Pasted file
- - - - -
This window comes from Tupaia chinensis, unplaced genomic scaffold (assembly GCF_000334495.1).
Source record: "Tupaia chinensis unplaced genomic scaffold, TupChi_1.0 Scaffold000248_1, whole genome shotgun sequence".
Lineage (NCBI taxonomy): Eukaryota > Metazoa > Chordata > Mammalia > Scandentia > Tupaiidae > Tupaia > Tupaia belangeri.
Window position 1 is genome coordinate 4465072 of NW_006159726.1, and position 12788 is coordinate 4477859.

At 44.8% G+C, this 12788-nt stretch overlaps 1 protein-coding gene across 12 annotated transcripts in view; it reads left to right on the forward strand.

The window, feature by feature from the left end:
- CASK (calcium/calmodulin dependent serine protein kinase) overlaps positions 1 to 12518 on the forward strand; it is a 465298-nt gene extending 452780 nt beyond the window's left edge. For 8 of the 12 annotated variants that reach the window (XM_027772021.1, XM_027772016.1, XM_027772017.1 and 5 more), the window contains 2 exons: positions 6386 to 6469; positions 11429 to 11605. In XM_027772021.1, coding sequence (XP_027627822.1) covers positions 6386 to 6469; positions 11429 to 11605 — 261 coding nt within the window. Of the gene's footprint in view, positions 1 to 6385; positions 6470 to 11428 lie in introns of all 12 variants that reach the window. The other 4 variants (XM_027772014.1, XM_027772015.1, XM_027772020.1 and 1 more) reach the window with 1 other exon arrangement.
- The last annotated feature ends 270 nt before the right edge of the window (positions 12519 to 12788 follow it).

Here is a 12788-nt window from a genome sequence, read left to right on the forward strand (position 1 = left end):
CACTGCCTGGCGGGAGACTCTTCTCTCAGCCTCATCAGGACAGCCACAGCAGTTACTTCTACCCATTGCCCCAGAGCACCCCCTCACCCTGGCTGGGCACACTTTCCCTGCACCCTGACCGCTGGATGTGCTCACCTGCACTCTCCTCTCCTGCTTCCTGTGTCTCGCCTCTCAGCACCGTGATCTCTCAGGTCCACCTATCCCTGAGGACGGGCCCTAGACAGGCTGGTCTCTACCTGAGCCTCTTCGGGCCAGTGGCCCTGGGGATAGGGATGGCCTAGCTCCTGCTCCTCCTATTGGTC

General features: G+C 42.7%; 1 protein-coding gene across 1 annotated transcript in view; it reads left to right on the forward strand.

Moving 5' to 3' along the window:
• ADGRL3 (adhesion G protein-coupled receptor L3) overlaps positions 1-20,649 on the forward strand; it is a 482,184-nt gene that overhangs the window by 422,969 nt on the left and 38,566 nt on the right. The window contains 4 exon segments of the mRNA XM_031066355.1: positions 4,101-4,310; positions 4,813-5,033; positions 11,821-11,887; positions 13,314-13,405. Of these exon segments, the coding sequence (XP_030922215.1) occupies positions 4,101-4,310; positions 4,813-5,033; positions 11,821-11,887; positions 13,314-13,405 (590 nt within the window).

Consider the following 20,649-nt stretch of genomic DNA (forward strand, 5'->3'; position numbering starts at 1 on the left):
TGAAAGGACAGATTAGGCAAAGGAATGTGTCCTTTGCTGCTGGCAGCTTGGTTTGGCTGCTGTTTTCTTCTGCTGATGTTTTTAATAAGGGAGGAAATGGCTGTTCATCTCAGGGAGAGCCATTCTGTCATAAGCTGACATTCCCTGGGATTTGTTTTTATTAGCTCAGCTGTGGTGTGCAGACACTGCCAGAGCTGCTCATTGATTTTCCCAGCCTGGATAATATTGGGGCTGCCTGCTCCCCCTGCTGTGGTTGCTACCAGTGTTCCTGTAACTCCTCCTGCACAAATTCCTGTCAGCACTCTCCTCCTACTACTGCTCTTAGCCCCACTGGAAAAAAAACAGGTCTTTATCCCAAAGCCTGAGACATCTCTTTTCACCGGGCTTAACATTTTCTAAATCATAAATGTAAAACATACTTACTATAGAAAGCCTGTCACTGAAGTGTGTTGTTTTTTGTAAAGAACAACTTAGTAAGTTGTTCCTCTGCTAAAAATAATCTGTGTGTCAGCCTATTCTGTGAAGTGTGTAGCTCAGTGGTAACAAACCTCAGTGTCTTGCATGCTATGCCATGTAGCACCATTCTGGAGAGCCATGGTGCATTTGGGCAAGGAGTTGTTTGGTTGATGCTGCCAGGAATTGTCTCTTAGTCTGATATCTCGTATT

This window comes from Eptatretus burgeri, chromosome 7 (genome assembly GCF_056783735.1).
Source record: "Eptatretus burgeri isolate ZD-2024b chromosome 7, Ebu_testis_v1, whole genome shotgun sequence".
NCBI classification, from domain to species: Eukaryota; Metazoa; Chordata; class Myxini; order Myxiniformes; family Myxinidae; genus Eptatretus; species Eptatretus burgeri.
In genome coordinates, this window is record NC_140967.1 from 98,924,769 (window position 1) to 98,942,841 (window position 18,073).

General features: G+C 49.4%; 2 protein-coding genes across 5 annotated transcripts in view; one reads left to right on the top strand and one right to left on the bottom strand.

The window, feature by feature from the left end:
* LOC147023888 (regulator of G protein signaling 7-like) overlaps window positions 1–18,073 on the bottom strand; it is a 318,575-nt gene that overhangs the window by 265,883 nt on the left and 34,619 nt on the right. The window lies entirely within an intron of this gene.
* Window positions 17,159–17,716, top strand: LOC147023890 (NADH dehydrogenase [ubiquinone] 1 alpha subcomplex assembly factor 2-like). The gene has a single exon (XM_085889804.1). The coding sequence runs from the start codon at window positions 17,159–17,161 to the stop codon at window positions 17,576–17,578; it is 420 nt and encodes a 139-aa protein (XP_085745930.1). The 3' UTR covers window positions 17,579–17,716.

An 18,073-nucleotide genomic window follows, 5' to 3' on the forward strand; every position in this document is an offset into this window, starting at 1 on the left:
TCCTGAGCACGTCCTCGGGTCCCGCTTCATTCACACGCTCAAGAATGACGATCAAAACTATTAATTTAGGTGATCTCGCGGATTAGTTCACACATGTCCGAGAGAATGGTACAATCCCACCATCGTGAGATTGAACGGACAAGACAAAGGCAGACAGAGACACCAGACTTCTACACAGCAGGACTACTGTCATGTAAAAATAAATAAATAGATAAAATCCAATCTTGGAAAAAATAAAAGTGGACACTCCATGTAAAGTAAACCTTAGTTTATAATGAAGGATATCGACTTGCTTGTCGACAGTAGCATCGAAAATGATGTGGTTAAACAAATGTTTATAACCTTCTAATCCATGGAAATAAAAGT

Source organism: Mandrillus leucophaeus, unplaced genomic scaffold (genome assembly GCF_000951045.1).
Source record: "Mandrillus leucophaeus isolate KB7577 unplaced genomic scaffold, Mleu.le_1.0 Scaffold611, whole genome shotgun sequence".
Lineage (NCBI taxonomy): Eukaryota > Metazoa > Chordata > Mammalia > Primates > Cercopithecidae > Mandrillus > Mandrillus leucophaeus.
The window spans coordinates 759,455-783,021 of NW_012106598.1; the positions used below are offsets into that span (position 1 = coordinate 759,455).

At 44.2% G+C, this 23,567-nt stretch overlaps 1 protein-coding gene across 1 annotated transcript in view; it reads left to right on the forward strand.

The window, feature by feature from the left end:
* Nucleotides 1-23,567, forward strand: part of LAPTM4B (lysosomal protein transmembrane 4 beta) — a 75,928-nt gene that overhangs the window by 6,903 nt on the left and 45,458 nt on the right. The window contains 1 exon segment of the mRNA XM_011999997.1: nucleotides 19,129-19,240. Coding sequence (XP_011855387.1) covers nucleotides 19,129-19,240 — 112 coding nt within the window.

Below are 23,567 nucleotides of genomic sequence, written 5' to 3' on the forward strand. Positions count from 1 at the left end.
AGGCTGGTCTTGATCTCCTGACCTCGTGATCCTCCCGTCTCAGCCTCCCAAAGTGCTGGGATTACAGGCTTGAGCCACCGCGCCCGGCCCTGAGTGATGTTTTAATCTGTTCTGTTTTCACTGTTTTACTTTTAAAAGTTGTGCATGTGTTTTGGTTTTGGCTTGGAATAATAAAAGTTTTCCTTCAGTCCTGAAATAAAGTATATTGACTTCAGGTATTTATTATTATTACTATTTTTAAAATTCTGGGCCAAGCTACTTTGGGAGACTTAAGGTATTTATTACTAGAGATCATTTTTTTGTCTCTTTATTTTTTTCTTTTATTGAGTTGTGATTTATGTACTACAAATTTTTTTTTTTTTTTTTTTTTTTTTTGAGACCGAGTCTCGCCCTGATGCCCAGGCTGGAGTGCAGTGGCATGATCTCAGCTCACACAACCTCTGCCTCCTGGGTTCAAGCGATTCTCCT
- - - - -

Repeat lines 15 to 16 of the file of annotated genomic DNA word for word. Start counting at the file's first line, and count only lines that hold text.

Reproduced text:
TGAAAGGACAGATTAGGCAAAGGAATGTGTCCTTTGCTGCTGGCAGCTTGGTTTGGCTGCTGTTTTCTTCTGCTGATGTTTTTAATAAGGGAGGAAATGGCTGTTCATCTCAGGGAGAGCCATTCTGTCATAAGCTGACATTCCCTGGGATTTGTTTTTATTAGCTCAGCTGTGGTGTGCAGACACTGCCAGAGCTGCTCATTGATTTTCCCAGCCTGGATAATATTGGGGCTGCCTGCTCCCCCTGCTGTGGTTGCTACCAGTGTTCCTGTAACTCCTCCTGCACAAATTCCTGTCAGCACTCTCCTCCTACTACTGCTCTTAGCCCCACTGGAAAAAAAACAGGTCTTTATCCCAAAGCCTGAGACATCTCTTTTCACCGGGCTTAACATTTTCTAAATCATAAATGTAAAACATACTTACTATAGAAAGCCTGTCACTGAAGTGTGTTGTTTTTTGTAAAGAACAACTTAGTAAGTTGTTCCTCTGCTAAAAATAATCTGTGTGTCAGCCTATTCTGTGAAGTGTGTAGCTCAGTGGTAACAAACCTCAGTGTCTTGCATGCTATGCCATGTAGCACCATTCTGGAGAGCCATGGTGCATTTGGGCAAGGAGTTGTTTGGTTGATGCTGCCAGGAATTGTCTCTTAGTCTGATATCTCGTATT

This window comes from Eptatretus burgeri, chromosome 7 (genome assembly GCF_056783735.1).